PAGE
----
Qwest's proposal to Rogue River customers sounds like a good deal
The recent proposal to Rogue River telephone customers from Qwest should allay fears that extending the toll-free calling area from that town would mean significantly larger monthly bills.
The proposal is the latest in a series of steps that must take place before phone rates can be changed to eliminate long-distance charges for calls between Rogue River and other Southern Oregon towns and cities.
As it stands now, Rogue River residents must pay long-distance charges for calls to Medford, Central Point and even Gold Hill. But a lengthy campaign spearheaded by Rogue River resident Shayne Maxwell set in motion a plan to change the system by establishing an extended area of service.
The precise boundaries of the EAS have yet to be determined by the state Public Utility Commission. But part of the process also includes the affected telephone companies determining what rates they would charge to customers under the new system.
The news from Qwest is good: Rogue River customers would pay just 75 cents more per month, and customers in Medford, Central Point and Gold Hill would see no increase in their bills. What's more, customers would have the choice of keeping the measured service rate they now pay or getting unlimited toll-free service at the higher monthly rate.
Still to be heard from are the other three local telephone companies: Citizens (Grants Pass), Sprint United (White City-Butte Falls), and Verizon (Murphy/Provolt).
Making communication easier between neighboring communities can only help bring residents of our region closer together and benefit business transactions as well. Congratulations to all those who are working to make the extended area of service a reality.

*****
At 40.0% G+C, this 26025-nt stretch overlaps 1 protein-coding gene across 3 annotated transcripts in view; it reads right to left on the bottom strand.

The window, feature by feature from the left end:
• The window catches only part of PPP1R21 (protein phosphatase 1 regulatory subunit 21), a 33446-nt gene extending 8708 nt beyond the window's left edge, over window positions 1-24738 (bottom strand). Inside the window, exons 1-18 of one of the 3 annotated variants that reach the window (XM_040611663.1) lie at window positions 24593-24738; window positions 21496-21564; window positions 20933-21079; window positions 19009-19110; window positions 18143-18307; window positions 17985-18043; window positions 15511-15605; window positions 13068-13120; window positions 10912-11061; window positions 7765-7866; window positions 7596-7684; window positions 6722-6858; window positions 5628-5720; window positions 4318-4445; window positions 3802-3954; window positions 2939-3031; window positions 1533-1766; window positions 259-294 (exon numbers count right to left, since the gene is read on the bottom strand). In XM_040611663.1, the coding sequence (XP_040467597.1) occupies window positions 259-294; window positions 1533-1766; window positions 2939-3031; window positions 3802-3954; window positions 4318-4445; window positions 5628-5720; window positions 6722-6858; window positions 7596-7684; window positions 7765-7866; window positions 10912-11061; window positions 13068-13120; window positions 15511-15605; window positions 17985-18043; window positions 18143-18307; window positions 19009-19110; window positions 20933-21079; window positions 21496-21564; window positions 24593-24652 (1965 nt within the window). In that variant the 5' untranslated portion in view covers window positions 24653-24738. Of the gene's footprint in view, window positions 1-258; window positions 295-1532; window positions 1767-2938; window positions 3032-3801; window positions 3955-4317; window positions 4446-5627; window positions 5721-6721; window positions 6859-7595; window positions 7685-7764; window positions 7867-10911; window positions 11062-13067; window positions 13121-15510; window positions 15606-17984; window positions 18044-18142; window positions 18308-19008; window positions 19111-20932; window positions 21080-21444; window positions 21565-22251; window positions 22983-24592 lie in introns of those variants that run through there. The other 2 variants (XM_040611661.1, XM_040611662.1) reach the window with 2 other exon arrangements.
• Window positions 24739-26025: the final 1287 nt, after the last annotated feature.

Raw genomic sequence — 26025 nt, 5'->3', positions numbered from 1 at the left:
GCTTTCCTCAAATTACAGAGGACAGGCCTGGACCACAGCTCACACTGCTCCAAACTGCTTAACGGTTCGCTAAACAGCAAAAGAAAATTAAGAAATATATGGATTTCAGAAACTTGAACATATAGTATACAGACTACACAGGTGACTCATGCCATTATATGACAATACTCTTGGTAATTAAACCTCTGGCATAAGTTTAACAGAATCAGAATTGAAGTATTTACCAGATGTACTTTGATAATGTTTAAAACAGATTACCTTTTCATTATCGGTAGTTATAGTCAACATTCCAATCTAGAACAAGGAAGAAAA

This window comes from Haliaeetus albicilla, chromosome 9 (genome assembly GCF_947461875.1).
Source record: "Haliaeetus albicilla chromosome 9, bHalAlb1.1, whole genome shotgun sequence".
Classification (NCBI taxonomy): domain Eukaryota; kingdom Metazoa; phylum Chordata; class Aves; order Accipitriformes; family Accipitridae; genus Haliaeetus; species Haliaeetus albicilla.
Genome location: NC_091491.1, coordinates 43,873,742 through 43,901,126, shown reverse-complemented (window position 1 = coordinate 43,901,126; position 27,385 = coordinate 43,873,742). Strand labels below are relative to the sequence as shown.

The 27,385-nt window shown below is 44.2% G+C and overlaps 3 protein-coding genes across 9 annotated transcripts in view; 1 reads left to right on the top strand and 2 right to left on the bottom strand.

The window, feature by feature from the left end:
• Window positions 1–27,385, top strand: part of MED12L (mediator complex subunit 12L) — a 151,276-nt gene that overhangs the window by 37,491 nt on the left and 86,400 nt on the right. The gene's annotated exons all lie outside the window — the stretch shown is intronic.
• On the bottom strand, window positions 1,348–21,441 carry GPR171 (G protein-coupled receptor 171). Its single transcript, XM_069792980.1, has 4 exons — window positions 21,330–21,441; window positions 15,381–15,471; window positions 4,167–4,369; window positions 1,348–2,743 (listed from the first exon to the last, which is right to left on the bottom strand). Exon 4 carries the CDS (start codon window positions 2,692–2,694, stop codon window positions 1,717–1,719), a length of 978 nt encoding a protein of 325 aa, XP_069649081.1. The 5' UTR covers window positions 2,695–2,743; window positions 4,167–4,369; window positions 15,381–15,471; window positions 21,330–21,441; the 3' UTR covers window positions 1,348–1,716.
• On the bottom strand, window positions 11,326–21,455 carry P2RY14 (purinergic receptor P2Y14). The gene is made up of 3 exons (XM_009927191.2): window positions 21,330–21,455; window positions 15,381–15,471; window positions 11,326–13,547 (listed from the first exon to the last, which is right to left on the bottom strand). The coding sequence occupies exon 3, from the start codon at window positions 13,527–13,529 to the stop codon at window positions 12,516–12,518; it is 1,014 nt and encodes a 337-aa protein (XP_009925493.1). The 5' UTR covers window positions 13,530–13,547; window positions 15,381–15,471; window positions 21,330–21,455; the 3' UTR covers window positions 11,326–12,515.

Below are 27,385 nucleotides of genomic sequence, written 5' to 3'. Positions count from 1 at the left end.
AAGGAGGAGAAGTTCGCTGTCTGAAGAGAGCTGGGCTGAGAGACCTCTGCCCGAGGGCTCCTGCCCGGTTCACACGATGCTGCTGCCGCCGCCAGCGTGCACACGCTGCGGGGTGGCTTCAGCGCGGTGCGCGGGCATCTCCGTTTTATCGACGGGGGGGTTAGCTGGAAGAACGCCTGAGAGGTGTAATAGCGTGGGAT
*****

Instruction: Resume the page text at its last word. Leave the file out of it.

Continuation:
It's not a trip to Mexico to drink tequila and frolic in the sun. This trip is much more than that.
On this trip, members of the Bear Creek Valley Rotary Club and some of their spouses once a year carry several thousand pairs of used eyeglasses to Mexico, bringing better sight to hundreds of people who otherwise have no access to eye doctors or glasses.
Headed by Medford optometrist Kurt Wilkening (who dreamed up the project four years ago), the group of roughly a dozen Rogue Valley residents will spend a week in Colima, Mexico, providing mostly reading glasses from a clinic they have set up.
The Bear Creek Valley Rotary Club supports the project as part of its World Community Service project.
Colima is about midway between Mazatlan and Acapulco, but most of the clients of the clinic are peasant farmers and villagers from the countryside. Those who visit the clinic receive an eye exam and glasses that meet their needs as closely as possible.
Wilkening came up with the idea when he heard a presentation about another service project from Colima. The town is fortunate to have this help from the U.S.
The Rotary Club is to be commended for exporting friendship and goodwill between nations through this and other projects in World Community Service.